Stihl MS 441

Heralded as its next generation in chainsaw technology, Stihl’s MS 441 is the product of a continual search to bring more power, environmental friendliness, economic efficiency and convenience to its range. The re-designed 70.7cc two-stroke engine, gives plenty of power, smooth torque over a wide speed range and excellent lugging performance. This saw should prove particularly useful for thinning medium stands.
It boasts “four-channel technology”, designed to optimise fuel consumption and give sufficient reserves of power to tackle big timber. The result is that the unburned fuel emissions emitted to the environment with the exhaust, due to the scavenging losses typical of two-stroke engines, are a thing of the past. “Stratified scavenging technology” is the term for the layer of air that separates the spent charge in the combustion chamber from the fresh working fluid that follows in the crankcase. What escapes as the scavenging loss with the exhaust emissions is therefore not fresh fuel but the fuel-free air barrier.
We are not sure if this sounds a bit like Efco’s Compression Wave Technology but, technicalities aside, the exhaust contains fewer pollutants and the strict requirements of the future EU exhaust emission directive (stage II) are met. On the ground, it converts to a smell-free test. If it wasn’t for the noise and the sawdust, nobody would know we are using two-stroke chainsaws. What’s more, Stihl assures us that this technology reduces fuel consumption by up to 20 per cent compared with a conventional two-stroke engine.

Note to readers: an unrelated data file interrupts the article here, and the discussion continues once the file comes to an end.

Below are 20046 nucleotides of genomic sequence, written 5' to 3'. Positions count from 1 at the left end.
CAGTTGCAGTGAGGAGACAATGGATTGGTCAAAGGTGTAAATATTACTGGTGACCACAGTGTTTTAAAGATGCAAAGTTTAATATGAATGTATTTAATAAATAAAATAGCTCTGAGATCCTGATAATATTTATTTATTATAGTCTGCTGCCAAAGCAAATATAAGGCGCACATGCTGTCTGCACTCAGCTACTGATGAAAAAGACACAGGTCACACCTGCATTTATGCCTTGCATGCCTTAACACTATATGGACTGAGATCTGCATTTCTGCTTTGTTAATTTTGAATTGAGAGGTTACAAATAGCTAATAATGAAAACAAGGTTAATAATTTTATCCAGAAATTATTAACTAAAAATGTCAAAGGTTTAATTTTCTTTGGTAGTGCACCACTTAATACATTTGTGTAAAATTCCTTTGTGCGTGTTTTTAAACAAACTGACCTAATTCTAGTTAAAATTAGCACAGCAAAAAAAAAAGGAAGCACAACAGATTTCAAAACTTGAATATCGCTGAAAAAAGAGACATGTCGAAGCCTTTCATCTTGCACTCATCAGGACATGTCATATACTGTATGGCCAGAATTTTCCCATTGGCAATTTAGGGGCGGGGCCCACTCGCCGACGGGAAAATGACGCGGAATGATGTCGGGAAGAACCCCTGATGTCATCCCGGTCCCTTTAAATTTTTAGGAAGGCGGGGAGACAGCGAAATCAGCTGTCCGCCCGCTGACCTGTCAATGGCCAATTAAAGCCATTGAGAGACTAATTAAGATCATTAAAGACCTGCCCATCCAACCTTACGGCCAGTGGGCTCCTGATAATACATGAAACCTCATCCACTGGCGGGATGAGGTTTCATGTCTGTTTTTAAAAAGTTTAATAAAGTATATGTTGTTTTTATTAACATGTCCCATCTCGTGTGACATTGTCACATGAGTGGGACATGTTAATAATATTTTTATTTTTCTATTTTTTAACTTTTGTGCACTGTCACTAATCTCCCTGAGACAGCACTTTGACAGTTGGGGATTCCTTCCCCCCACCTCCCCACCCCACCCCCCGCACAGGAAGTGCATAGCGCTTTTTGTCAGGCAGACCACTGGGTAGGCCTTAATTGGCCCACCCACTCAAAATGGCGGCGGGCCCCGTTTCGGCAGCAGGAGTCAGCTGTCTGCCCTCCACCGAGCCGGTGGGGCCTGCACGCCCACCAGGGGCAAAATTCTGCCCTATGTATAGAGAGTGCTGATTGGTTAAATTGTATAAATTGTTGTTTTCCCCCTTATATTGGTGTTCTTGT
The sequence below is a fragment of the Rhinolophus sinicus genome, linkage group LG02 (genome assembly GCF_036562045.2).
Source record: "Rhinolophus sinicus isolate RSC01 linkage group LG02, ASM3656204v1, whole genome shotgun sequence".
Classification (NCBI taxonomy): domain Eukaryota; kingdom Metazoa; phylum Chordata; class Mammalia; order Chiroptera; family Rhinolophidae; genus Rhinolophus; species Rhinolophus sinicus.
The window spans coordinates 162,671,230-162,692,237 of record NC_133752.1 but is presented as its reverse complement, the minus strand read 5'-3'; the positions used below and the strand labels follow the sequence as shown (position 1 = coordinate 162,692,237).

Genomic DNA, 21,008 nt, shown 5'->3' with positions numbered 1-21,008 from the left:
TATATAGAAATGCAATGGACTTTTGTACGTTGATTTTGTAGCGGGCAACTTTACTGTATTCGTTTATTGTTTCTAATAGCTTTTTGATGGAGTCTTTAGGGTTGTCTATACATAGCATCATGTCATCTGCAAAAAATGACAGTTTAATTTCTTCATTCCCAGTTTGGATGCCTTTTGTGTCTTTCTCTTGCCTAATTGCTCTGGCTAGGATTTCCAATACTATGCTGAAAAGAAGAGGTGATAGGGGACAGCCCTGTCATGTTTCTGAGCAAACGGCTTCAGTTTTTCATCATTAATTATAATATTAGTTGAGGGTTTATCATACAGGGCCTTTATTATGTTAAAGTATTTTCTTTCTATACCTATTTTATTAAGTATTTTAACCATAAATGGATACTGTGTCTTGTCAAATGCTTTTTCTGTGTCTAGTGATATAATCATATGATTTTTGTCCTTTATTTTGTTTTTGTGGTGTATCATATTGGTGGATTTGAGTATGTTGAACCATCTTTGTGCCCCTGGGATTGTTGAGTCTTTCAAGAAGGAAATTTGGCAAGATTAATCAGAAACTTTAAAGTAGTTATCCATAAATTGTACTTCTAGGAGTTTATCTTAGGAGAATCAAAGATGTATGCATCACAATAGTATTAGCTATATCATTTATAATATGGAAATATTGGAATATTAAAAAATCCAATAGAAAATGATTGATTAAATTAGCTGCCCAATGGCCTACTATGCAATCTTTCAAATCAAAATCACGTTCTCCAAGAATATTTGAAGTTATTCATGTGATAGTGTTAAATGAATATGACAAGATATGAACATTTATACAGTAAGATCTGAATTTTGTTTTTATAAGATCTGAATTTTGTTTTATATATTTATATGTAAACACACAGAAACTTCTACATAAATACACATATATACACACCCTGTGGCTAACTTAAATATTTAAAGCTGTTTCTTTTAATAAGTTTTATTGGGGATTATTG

Another technical detail that puts this saw in the premier league is the long-life air filter system. It uses centrifugal force and a three-dimensional air flow to remove larger, heavier particles of dirt and route them away from the intake air. The largely particle-free air is then directed to the filter via a pre-separation channel, thus relieving the downstream filter elements. It’s easy to understand how that would provide a long-life system with extended intervals between filter cleaning.
The saw also has a new anti-vibration system. It uses a combination of Cellasto AV elements and springs between the engine unit and handles. You can literally feel the lack of vibration. By combining the rubber-like elements and springs, Stihl scores 2.1m/s2 on the left handle and 2.6m/s2 on the right (factory measurements). Vibration is further reduced — and guiding behaviour improved — by the RSC saw chain.
Controls are simplified into a single-lever master control. Starting, with no kickback, is assisted by a microprocessor-controlled ignition system that also monitors running for a smooth performance. And there is a host of useful features such as ElastoStart starter grip to buffer the jerks when firing up and a see-through fuel tank for at-a-glance information on the fuel level.
You need to dig into your wallet for such a powerful saw packed with technology — but we reckon it’s worth it.

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